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Due to exceptionally dry conditions, the Department of Wildlife Resources has implemented a complete ban on any open burning (e.g., campfires, grills) on all DWR properties west of Interstate 95, effective immediately and lasting until further notice.

Restore the Wild

Virginia’s wildlife depend on healthy native habitats to thrive—maintaining these habitats amidst a variety of pressures and challenges requires restoration projects. Here's how you can help.

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Conserve. Connect. Protect.

DWR has been a steward of the outdoors since 1916, leading in wildlife conservation and inspiring people to value the outdoors and their role in nature.

How Do We Fund What We Do?

You might be surprised to know that Virginia DWR is primarily funded from sources other than Virginia general tax dollars.

A lot of our funding to help conserve wildlife and habitat comes from public spending on things like fishing and hunting licenses, tags, or stamps, boat registrations, and via a federal excise tax on firearms and ammunition.

Those sources of financial support have helped us protect hundreds of species and their habitat for over 100 years, but there’s always more we can do for Virginia’s wildlife. That’s where you come in. You too can become a steward of the outdoors by supporting our work or working with us — whether you hunt, fish, and boat or simply enjoy the outdoors.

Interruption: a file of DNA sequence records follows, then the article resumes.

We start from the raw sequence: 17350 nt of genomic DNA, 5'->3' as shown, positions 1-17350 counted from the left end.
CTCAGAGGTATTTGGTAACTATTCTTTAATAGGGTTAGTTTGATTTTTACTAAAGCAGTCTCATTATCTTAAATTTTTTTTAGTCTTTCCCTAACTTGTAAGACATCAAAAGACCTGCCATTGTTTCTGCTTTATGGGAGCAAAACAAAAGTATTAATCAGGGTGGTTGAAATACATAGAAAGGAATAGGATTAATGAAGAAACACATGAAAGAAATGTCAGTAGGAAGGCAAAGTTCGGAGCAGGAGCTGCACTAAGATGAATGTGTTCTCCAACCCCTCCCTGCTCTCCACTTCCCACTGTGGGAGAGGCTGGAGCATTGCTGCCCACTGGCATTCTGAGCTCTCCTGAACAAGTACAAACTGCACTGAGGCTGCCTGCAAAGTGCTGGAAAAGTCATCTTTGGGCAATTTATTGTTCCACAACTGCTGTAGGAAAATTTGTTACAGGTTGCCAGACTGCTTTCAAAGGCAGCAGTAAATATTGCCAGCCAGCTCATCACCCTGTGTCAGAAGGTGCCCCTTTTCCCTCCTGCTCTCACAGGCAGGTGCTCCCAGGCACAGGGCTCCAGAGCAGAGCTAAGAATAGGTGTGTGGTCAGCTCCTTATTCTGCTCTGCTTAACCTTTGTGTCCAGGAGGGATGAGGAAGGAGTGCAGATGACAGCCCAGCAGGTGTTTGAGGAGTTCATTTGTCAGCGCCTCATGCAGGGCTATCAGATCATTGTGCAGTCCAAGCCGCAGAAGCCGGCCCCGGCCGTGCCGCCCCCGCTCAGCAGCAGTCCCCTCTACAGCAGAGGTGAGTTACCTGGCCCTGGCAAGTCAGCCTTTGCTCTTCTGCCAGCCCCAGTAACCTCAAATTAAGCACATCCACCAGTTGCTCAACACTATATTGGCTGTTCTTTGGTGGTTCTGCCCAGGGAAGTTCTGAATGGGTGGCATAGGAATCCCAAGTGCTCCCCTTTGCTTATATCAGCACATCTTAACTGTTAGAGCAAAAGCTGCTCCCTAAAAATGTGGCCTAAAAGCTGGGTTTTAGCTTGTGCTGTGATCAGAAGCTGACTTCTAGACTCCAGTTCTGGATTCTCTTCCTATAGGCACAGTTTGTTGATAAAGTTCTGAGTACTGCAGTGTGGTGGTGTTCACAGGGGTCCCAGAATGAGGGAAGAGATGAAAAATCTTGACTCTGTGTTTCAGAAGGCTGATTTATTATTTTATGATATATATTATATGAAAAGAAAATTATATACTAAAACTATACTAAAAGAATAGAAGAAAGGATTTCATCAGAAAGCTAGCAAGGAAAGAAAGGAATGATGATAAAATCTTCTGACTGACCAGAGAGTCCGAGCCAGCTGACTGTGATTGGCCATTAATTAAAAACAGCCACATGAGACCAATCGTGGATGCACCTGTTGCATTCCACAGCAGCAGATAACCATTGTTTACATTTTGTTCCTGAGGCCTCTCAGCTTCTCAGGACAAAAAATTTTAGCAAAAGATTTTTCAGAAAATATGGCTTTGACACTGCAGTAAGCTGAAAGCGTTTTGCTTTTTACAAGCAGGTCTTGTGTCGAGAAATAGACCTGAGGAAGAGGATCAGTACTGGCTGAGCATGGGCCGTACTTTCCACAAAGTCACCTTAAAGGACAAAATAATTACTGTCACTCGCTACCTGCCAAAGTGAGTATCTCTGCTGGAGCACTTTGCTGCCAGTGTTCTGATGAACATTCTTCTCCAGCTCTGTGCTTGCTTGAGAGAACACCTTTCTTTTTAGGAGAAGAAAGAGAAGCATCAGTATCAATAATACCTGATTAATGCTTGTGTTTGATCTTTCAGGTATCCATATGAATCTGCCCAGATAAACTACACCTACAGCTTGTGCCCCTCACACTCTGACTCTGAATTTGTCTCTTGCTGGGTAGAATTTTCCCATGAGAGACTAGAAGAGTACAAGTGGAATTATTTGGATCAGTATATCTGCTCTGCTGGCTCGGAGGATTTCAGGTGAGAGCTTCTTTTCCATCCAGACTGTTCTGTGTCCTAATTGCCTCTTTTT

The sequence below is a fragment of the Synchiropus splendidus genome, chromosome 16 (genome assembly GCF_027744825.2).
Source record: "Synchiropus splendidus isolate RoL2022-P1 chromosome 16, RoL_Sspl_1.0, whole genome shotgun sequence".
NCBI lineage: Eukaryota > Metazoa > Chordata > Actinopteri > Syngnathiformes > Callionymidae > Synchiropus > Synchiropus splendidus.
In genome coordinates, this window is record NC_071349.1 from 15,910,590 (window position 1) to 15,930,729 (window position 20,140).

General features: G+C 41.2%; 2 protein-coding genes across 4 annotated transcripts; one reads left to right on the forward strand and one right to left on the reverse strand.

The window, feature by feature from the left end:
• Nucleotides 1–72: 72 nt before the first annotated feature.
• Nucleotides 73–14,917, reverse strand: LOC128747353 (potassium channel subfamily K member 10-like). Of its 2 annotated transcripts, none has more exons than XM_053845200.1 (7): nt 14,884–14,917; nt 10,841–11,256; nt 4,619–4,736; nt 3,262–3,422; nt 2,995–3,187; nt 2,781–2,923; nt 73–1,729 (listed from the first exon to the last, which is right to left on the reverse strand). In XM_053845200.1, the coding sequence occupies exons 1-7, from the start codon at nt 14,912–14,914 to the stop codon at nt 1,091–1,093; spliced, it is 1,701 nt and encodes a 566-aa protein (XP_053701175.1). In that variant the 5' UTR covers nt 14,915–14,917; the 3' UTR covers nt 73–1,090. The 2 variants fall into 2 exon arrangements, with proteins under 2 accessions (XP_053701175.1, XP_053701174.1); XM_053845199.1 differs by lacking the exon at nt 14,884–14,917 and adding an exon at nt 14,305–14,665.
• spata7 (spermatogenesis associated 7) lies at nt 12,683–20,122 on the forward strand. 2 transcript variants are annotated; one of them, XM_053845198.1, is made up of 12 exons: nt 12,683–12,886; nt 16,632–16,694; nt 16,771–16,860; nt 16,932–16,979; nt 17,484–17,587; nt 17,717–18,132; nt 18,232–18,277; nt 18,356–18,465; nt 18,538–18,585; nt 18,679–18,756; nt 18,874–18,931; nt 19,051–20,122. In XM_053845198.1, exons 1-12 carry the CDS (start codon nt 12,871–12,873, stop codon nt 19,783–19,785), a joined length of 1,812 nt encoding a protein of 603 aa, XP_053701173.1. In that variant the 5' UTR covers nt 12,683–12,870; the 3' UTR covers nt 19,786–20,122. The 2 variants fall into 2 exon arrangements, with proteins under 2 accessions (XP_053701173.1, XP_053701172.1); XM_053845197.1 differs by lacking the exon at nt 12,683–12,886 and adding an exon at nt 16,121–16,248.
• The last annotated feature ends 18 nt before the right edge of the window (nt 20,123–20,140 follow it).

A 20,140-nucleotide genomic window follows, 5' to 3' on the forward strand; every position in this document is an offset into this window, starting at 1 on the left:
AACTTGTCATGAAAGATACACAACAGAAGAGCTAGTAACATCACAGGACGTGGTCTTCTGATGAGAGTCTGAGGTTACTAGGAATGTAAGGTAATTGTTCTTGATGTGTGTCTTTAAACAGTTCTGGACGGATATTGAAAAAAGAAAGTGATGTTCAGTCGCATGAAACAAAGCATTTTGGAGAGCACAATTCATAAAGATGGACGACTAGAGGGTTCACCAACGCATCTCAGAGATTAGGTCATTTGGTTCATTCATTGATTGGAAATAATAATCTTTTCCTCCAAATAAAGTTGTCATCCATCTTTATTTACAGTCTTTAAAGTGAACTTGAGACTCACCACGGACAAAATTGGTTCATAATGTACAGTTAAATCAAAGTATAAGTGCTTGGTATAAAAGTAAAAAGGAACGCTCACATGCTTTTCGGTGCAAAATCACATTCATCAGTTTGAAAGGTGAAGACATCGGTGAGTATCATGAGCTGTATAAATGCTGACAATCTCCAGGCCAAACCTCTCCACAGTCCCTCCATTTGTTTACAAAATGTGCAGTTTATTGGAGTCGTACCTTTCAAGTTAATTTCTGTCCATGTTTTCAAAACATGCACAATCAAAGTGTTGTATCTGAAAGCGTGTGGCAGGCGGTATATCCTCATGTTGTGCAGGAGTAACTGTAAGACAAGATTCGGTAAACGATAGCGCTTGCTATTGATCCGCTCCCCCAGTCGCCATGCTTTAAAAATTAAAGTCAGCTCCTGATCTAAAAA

How You Can Help
The Outdoors Are Better Together

Contribute to a Cause

Your contributions can help us restore wildlife habitat when you become a Restore the Wild member or connect youth to the outdoors through the Virginia Wildlife Grant Program!

Volunteer & Mentorship

Whether you volunteer with us, take the time to mentor a new hunter, or refer a friend to go hunting or fishing, you can make a difference!

Virginia Wildlife Magazine

In the November–December 2023 issue…

An in-depth look at the success of DWR's elk herd restoration (with stunning photography) leads this issue. Also included are insightful articles about how a decline in white oak tree density is concerning, what implications a drop in hunter numbers have for whitetail deer management strategies, and what makes the Fairystone Farms WMA so unique. A look at the 50th anniversary of the Endangered Species Act discusses what's been done, what's being done, and what's left to do for threatened and endangered species in Virginia.

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Your purchases support the Virginia Wildlife Grant Program, connecting kids to the outdoors.